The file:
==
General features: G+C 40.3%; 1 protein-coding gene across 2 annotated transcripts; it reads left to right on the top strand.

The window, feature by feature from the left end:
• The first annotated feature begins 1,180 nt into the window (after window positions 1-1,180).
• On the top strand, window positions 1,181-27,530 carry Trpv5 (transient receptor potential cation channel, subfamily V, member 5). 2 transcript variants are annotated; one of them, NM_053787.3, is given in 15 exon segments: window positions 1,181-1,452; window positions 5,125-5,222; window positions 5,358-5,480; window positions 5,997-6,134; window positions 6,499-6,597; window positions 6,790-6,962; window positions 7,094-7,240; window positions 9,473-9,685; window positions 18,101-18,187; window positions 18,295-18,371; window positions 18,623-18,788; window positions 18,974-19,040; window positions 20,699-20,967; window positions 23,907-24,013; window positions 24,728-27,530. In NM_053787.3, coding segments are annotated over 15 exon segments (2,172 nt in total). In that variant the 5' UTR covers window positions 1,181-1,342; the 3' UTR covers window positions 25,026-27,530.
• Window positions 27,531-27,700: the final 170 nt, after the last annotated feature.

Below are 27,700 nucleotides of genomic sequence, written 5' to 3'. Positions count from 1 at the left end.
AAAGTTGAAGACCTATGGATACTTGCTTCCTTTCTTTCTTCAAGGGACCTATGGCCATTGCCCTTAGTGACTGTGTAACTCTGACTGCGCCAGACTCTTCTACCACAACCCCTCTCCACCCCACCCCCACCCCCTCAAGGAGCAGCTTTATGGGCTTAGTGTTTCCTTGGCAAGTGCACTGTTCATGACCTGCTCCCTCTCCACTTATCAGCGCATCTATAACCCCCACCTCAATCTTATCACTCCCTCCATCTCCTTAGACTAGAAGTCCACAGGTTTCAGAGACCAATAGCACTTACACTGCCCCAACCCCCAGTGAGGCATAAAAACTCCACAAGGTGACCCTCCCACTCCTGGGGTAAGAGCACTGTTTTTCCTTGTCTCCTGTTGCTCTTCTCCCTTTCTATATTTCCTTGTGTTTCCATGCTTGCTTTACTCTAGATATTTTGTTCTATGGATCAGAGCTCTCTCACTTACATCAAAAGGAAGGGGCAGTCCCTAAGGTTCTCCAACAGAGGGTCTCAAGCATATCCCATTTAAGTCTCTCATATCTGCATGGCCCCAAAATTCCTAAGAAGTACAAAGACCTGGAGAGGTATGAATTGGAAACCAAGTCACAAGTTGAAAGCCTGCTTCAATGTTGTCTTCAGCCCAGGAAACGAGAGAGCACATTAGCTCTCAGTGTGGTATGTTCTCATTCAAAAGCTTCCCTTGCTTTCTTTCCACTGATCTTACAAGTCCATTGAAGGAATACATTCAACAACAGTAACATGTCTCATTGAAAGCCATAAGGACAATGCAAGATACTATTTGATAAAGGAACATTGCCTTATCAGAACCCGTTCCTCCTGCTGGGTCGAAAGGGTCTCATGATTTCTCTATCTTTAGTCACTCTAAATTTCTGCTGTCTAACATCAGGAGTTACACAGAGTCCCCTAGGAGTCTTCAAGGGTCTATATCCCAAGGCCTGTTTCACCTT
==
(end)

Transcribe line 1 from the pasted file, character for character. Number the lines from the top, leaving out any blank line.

General features: G+C 40.3%; 1 protein-coding gene across 2 annotated transcripts; it reads left to right on the top strand.